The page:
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  1. chillinwill
    THE recent ban on mephedrone could result in the return of more traditional illegal substances to Omagh, according to some young people who use the drug.

    As previously reported in the UH recently, the drug known as 'meow meow' has not been available as an over the counter 'legal high' in Omagh, contrasting the trends of 'head shops' appearing in other towns around the country.

    But this gap in the market has been filled by enterprising dealers in Omagh and the surrounding areas who have been selling the drug in response to its growing popularity among young people. Dealers previously selling illegal 'class A' substances have also reportedly switched to selling mephedrone viewing it as a much safer option, but just as lucrative a market as their usual staple. It has also been available over the Internet.

    However, that is set to change as mephedrone will become illegal as of this Friday after MP's rushed an amendment to the Misuse of Drugs Act through Parliament last week.

    Mephedrone is generally sold in powder form, sometimes marked as 'plant food'. Users can snort, swallow or mix the powder into a drink for consumption.

    The drug has become massively popular across the country since it burst onto the scene last summer. A number of young people in the Omagh area, who spoke anonymously to the Tyrone Herald on their experiences with mephedrone, reported how it has quickly become the party drug of choice for their weekend.

    The drug has become so popular to the extent that traditional party drugs such as ecstasy are no longer available in Omagh. But that is likely to change very soon if the price of mephedrone soars as expected when police begin to enforce its illegality.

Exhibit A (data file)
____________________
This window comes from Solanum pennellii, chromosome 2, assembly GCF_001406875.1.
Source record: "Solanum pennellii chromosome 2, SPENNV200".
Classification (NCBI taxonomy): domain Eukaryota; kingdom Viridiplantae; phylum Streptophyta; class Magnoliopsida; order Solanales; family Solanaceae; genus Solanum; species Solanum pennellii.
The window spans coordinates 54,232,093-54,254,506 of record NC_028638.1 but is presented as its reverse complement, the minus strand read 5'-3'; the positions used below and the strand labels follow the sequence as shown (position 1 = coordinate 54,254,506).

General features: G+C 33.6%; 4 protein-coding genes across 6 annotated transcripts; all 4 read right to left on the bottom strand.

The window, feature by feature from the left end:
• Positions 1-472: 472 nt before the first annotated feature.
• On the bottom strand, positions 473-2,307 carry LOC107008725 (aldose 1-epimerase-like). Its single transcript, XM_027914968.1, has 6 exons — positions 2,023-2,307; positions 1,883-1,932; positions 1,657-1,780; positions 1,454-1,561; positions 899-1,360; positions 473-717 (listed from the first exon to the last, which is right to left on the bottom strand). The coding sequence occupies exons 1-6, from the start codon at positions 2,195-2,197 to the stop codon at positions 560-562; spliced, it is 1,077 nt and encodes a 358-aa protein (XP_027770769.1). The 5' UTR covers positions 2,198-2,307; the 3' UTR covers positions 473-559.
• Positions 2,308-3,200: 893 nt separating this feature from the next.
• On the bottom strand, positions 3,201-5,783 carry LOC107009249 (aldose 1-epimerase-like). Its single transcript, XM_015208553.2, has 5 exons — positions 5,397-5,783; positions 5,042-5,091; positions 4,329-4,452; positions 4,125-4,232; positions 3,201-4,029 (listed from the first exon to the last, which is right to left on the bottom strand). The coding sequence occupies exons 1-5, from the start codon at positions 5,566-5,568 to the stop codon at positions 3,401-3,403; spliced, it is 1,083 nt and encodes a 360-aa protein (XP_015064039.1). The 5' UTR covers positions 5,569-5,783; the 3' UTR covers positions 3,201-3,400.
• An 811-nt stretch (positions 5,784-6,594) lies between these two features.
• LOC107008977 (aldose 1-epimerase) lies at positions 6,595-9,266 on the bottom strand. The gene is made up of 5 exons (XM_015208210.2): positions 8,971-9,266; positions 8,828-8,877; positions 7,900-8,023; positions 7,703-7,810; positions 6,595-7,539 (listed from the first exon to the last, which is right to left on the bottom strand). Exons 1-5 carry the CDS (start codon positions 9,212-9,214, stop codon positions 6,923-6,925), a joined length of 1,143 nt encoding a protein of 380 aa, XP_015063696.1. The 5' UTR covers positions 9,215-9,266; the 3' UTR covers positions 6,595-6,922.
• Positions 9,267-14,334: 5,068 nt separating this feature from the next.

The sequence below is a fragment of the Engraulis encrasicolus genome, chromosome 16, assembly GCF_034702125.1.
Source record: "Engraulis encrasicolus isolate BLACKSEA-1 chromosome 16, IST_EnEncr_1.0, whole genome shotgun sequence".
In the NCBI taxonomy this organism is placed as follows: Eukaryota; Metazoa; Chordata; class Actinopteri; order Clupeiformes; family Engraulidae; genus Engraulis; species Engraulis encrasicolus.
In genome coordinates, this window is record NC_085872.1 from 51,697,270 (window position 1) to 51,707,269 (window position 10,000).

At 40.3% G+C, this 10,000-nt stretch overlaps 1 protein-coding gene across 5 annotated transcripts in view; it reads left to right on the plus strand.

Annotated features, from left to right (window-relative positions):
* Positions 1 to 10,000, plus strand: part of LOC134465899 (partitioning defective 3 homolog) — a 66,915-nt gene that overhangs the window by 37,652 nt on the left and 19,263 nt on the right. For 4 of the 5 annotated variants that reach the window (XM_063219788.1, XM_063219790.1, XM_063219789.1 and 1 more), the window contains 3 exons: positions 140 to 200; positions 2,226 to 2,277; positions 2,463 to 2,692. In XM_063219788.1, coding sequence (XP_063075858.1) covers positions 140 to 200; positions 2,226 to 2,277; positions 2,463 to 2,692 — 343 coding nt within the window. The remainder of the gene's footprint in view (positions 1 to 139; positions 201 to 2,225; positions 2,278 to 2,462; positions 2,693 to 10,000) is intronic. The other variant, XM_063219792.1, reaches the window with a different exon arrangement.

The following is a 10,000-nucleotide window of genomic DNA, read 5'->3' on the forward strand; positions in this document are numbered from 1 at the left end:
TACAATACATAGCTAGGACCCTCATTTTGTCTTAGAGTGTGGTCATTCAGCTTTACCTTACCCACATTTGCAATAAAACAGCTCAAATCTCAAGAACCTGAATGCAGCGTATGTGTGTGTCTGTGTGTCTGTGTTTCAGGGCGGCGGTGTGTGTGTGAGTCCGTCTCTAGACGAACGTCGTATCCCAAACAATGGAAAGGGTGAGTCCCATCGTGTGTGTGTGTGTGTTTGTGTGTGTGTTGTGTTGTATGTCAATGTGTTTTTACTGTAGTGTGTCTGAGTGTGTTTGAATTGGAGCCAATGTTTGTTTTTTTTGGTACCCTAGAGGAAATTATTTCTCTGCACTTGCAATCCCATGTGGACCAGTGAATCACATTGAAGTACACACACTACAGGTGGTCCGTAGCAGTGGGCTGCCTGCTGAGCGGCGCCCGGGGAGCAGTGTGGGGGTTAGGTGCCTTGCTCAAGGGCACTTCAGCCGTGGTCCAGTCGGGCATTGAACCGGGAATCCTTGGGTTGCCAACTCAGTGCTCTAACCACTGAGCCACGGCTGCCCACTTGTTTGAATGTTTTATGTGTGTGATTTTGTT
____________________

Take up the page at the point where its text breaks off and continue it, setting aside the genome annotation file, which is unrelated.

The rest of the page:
Mephedrone had originally been sold for £15 a gram in Omagh, dropping to £10 as demand grew. But as the ban was becoming increasingly likely, the price jumped to between £15 and £20 a gram, with some predicting £30 before long.

    In contrast, users say they could buy up to ten ecstasy pills for the same price. One man said the high price is "going to stop people taking it as they're not going to want to pay so much when they were only paying £10 two months beforehand, so it's going to actually take other illegal drugs back into the town again."

    Users compared the three hour high of 'meow meow' to that of ecstasy, but without the come-down of the party pill. But they also reported that the more often the drug is taken, the weaker the "buzz" from the powder.

    Asked whether mephedrone was addictive, one person said, "It definitely is. A lot of people would say that, but I wouldn't consider myself addicted to it."

    He added that it was nowhere near the same level of addiction people would experience with nicotine or alcohol. Although not experiencing any negative effects himself, the young man who spoke to the TyroneHerald said he had known some others who experienced paranoia, confusion and even break-downs when taking mephedrone, but he said those people had been massively over-using the drug, taking as much as eight grams in one night.

    "It's the same as anything... you take it in measure, if you over-do it you're going to run into trouble.

    "It depends on the person as well... if they're easy wound up or naturally paranoid or have addictive personalities, these factors all come into play."

    A police spokesperson warned, "Mephedrone has not been tested for human consumption and therefore the effects are not known.

    "Users will not necessarily be aware of what has been used to make it, or indeed what substances have been added to it by third parties.

    "For health reasons alone members of the public should steer well clear of it. The potential risk from the misuse of any substance, legal or otherwise, always far outweighs any benefit you may think you are getting.

    "Local police officers are working very hard to ensure anything which could pose a risk to the health of young people is taken off the streets and we will work with residents and our partner agencies to this end."

    By Ryan McAleer
    April 12, 2010
    Ulster Herald


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